Have you ever dreamt you could fly? On Peter Pan’s Flight, you can! All it takes is a little pixie dust and some happy thoughts. This classic Disney ride showcases everything Disney does best: fun, fantasy, and family-friendliness. If you’re like me, it provides an experience you’ll want to have again and again.
Here are five things to know about Peter Pan’s Flight. And, as always, if you want to skip over all the background material and just hear about where to find this attraction and when the lines will be longest (answer: all the time), you can head straight to the Nuts and Bolts section.
1. The story is the ride is the story.
Whether or not you’ve seen the movie or read the book, you probably know the basics of the story — and you’ll follow them faithfully on the ride. You’ll board a pirate galleon and follow Peter Pan as he gathers the Darling children and transports them to Neverland. After a short time to enjoy the scenery, Peter Pan saves Wendy from walking the plank, Captain Hook is defeated, and everyone sails happily into the moonlit night.
That accurately describes captures the storyline of the ride, but we think a better description is this: Peter Pan’s Flight is superbly designed and absolutely delightful, combining beloved Disney characters, beautiful effects, and charming music.
It must also be said that in the last few years, concerns have been voiced about the portrayal of Native Americans in one of the ride’s scenes. The same criticism has long been leveled at the movie, which has similar stylistic depictions. Disney has not removed the scene from the ride but has updated the map in the queue to read, “Never Land Tribe.” At this point, there is no word if further changes may be made.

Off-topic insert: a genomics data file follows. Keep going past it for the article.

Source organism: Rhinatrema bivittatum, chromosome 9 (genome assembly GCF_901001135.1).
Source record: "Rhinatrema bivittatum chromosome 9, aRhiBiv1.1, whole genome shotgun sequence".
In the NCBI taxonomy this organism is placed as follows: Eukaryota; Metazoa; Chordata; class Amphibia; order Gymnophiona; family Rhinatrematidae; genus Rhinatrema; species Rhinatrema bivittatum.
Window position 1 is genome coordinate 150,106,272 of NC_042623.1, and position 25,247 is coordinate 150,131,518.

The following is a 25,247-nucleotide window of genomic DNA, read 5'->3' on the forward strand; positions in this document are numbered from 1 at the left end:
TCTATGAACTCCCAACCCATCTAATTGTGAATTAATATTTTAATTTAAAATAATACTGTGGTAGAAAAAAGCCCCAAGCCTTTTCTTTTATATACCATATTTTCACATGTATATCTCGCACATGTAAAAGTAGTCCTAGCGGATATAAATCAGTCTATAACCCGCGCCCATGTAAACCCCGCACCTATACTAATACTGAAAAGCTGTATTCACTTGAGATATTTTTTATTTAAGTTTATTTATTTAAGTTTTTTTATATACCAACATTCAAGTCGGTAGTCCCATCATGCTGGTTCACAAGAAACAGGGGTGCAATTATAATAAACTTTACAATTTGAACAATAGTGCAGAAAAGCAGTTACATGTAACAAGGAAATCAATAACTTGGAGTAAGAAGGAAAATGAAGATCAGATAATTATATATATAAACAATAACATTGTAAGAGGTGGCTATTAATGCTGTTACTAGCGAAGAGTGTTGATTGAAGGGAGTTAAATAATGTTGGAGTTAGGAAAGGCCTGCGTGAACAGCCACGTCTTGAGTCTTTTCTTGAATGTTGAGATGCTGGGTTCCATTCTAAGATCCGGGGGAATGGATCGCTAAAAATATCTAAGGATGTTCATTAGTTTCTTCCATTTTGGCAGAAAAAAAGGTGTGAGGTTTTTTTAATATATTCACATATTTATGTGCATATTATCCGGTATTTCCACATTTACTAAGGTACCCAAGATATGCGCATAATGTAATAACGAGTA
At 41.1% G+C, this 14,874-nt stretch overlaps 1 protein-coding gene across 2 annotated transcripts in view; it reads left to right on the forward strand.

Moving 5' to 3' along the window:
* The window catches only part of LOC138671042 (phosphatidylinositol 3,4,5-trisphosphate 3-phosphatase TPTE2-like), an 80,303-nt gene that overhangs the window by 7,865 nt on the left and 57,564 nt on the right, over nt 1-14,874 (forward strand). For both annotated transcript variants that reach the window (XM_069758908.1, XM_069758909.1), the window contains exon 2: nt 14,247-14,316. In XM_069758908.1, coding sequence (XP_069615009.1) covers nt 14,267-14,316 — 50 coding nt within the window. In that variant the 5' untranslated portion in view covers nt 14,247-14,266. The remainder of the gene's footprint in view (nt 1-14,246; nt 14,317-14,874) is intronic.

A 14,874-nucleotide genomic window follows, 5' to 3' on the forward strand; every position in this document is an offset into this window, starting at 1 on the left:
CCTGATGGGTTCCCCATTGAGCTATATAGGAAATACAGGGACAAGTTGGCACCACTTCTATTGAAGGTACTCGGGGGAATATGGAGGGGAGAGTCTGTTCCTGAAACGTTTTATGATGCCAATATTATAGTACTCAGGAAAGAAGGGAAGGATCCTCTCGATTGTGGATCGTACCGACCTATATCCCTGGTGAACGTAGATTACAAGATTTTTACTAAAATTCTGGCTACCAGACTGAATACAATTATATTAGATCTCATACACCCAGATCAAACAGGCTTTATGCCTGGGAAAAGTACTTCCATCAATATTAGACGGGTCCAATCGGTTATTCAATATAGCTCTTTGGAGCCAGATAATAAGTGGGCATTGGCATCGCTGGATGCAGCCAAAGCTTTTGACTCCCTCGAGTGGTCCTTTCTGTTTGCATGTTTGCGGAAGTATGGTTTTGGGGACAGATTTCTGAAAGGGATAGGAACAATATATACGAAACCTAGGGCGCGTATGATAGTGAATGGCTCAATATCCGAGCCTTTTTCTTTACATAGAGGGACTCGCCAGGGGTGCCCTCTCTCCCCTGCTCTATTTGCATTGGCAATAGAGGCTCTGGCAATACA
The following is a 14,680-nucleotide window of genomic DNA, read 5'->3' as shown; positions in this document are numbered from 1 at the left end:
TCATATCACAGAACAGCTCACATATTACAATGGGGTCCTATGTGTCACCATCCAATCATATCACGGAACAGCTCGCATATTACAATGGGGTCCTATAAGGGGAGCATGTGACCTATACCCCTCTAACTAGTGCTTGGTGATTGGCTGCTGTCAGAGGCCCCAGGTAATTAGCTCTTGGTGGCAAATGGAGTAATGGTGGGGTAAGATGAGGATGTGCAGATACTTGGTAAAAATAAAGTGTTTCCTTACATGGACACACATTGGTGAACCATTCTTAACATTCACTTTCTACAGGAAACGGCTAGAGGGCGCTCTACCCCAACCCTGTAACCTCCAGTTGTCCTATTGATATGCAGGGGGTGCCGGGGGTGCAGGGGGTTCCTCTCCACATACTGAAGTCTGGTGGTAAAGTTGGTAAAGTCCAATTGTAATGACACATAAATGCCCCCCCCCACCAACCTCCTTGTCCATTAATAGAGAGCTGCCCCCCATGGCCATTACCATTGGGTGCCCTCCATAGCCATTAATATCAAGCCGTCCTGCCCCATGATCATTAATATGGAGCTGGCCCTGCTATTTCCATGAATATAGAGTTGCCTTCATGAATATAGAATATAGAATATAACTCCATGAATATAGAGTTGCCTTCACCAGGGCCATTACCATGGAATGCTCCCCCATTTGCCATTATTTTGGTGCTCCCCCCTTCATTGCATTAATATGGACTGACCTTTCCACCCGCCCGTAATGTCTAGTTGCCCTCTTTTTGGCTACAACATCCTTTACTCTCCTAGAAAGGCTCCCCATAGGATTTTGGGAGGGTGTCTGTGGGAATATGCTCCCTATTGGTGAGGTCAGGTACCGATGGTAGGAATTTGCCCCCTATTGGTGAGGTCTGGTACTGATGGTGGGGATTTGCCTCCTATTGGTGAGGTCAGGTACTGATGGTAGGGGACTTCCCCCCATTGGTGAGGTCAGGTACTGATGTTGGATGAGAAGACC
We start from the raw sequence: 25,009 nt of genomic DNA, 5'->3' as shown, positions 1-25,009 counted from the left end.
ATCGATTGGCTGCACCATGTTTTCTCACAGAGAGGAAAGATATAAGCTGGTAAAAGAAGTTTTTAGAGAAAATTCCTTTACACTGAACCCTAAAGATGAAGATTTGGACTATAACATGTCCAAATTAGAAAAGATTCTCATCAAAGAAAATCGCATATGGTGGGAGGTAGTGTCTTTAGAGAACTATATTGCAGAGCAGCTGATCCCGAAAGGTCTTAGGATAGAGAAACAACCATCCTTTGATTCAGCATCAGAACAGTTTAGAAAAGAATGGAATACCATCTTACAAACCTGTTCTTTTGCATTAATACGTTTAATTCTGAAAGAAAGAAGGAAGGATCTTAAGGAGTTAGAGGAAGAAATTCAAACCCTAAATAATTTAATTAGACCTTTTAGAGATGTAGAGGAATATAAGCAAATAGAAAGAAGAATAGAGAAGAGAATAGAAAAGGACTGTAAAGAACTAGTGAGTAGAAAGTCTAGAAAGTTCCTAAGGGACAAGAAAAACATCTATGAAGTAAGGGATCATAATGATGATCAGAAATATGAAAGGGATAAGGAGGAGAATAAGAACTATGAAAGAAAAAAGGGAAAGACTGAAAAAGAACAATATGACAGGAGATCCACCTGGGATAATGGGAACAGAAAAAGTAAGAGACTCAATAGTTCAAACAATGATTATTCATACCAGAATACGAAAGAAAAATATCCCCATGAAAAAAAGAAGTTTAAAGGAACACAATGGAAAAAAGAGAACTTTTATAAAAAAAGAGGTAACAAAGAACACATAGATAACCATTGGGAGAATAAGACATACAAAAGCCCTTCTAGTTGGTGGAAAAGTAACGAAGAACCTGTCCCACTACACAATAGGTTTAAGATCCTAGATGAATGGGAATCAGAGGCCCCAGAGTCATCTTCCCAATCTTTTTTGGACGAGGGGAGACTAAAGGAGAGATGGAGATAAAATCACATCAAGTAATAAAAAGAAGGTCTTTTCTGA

2. The ride is great fun, but don’t skip the queue!
For years, our family would use the FastPass queue (now the Lightning Lane) to bypass the long lines and board the ride as quickly as we could. Then a couple of years ago, my wife and I actually waited in the standby line. And we were impressed! The interactive queue is an attraction all its own, and one of the best in the Magic Kingdom in my opinion.
You enter the Darling home where Wendy, Michael, and John live, passing portraits of the family in the hall. Then you come to the nursery which is filled with interactive activities! Tinkerbell flits through the room, interacting with different items and leaving a trail of pixie dust in her wake. Your own shadow can interact with shadow elements on the nursery wall: for instance there are shadow bells that you can ring by “touching them” with your own shadow. You can also play a game exclusive to this attraction on the Play Disney Parks app.
Finally, just as you exit the queue, Tink sprinkles you with (virtual) pixie dust! You can fly!
3. Walt Disney felt a special connection with Peter Pan.
As a boy, Walt saw the play Peter Pan when a touring company came to Marceline, Missouri. A classmate put on his own version, and Walt was cast in the starring role. He said, “No actor ever identified with the part he was playing more than I.”
Walt never forgot the story of Peter Pan and wanted to develop an animated feature. So, in April 1937, his brother Roy attempted to acquire the rights from the Great Ormond Street Hospital for Sick Children in London. However, the rights had already been acquired by Paramount Pictures. After unsuccessful attempts to have the studios make an agreement with each other, Disney purchased the rights from Paramount in 1938 and Disney subsequently signed a contract with the hospital.
Fifteen years later, Disney’s Peter Pan premiered on February 5, 1953. And when Disneyland opened in 1955, Peter Pan’s Flight was on the opening day roster. At Disney World, Peter Pan’s Flight opened on October 3, 1971, two days after the Magic Kingdom debuted. Since then, Peter Pan’s Flight has been duplicated in Tokyo Disneyland, Disneyland Park in Paris, and Shanghai Disneyland Park.